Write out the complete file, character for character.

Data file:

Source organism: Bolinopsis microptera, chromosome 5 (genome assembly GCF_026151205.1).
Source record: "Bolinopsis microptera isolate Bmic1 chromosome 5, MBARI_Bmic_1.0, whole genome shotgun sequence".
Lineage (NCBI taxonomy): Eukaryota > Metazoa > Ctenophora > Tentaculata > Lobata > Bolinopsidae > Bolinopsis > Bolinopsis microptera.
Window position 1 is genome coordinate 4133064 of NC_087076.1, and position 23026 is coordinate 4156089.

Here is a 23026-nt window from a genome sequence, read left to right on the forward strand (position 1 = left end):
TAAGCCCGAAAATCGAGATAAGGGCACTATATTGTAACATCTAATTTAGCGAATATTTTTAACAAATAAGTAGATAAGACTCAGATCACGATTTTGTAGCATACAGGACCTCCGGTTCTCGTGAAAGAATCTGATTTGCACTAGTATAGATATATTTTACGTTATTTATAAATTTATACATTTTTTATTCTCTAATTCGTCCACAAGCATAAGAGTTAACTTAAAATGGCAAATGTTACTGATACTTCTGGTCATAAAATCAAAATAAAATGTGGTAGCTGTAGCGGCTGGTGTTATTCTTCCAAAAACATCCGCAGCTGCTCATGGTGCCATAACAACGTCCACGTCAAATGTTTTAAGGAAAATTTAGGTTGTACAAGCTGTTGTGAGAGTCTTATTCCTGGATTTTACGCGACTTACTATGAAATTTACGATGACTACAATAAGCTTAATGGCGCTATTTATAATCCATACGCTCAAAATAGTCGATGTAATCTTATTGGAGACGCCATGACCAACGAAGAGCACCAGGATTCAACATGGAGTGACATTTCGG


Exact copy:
Source organism: Bolinopsis microptera, chromosome 5 (genome assembly GCF_026151205.1).
Source record: "Bolinopsis microptera isolate Bmic1 chromosome 5, MBARI_Bmic_1.0, whole genome shotgun sequence".
Lineage (NCBI taxonomy): Eukaryota > Metazoa > Ctenophora > Tentaculata > Lobata > Bolinopsidae > Bolinopsis > Bolinopsis microptera.
Window position 1 is genome coordinate 4133064 of NC_087076.1, and position 23026 is coordinate 4156089.

Here is a 23026-nt window from a genome sequence, read left to right on the forward strand (position 1 = left end):
TAAGCCCGAAAATCGAGATAAGGGCACTATATTGTAACATCTAATTTAGCGAATATTTTTAACAAATAAGTAGATAAGACTCAGATCACGATTTTGTAGCATACAGGACCTCCGGTTCTCGTGAAAGAATCTGATTTGCACTAGTATAGATATATTTTACGTTATTTATAAATTTATACATTTTTTATTCTCTAATTCGTCCACAAGCATAAGAGTTAACTTAAAATGGCAAATGTTACTGATACTTCTGGTCATAAAATCAAAATAAAATGTGGTAGCTGTAGCGGCTGGTGTTATTCTTCCAAAAACATCCGCAGCTGCTCATGGTGCCATAACAACGTCCACGTCAAATGTTTTAAGGAAAATTTAGGTTGTACAAGCTGTTGTGAGAGTCTTATTCCTGGATTTTACGCGACTTACTATGAAATTTACGATGACTACAATAAGCTTAATGGCGCTATTTATAATCCATACGCTCAAAATAGTCGATGTAATCTTATTGGAGACGCCATGACCAACGAAGAGCACCAGGATTCAACATGGAGTGACATTTCGG